- If he tends to bite at the beginning of a feeding, offer him a teething substitute before the feeding. Even very young babies can learn that some things are appropriate to bite down on, but your nipple isn’t one of them.
- If your baby continues to bite, you may want to tell him in a firm voice, “No, that hurts Mommy!’ and set him down on the floor. He won’t like it, but he will quickly learn that if he wants to nurse, he can’t bite. Be sure to comfort him after a few seconds, but don’t continue to let him nurse if he bites.
- Some older babies like to try to look around the room while they are nursing. This means that they turn their head while the nipple is clamped between their gums or teeth. Try to minimize distractions, but if he tries to turn his head while nursing, put your index finger in his mouth immediately. He will soon learn that when he turns away, he loses the nipple.
- Sometimes older babies decide to wean themselves. I had three babies wean before they were a year old. They were ready, but I wasn’t. A baby who consistently bites every time you try to nurse him, in spite of trying all the above suggestions, may be telling you that he is done with nursing. Babies younger than nine months will rarely wean themselves. There is very little you can do if a baby decides to wean, because it is just about impossible to make a baby nurse if he really doesn’t want to. I suggest that with babies of any age, (but especially those twelve months or younger) you try to encourage them to continue breastfeeding because of the many nutritional, emotional, and immunological benefits. Sometimes a baby who is not feeling well, whose mouth is sore due to teething or thrush, or who is emotionally upset over something will temporarily refuse to nurse, but this is rarely permanent. If, in spite of all your best efforts to keep him nursing, your baby decides to wean, you can feel good about the time he did nurse, and know that he chose to end the nursing relationship when he was ready to move on to the next developmental stage.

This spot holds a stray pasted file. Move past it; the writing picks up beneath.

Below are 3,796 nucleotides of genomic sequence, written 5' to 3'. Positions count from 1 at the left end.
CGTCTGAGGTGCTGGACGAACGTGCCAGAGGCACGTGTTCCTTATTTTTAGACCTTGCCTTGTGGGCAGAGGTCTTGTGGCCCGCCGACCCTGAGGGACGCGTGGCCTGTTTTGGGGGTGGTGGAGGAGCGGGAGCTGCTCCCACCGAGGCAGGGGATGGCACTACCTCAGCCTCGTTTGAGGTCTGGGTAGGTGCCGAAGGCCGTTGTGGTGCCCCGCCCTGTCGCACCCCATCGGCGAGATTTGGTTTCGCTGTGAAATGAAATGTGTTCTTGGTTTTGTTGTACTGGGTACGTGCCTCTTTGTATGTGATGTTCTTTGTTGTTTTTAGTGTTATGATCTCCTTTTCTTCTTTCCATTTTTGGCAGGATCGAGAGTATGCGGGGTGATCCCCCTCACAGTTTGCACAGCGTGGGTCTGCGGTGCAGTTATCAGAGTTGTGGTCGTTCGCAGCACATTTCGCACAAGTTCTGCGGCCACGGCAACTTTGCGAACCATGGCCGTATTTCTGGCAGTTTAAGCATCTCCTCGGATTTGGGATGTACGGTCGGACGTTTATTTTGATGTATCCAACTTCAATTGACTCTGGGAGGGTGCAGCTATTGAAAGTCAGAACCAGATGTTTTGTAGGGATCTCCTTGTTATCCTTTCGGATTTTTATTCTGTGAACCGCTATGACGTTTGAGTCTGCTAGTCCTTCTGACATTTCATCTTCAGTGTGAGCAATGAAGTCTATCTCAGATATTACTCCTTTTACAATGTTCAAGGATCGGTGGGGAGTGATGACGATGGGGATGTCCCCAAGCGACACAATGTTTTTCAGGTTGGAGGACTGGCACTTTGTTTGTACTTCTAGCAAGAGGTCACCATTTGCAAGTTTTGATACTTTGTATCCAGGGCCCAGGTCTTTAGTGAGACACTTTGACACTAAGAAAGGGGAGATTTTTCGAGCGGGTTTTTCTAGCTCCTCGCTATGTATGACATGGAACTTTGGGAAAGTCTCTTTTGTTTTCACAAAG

(Edited September, 2013)
Anne Smith, IBCLC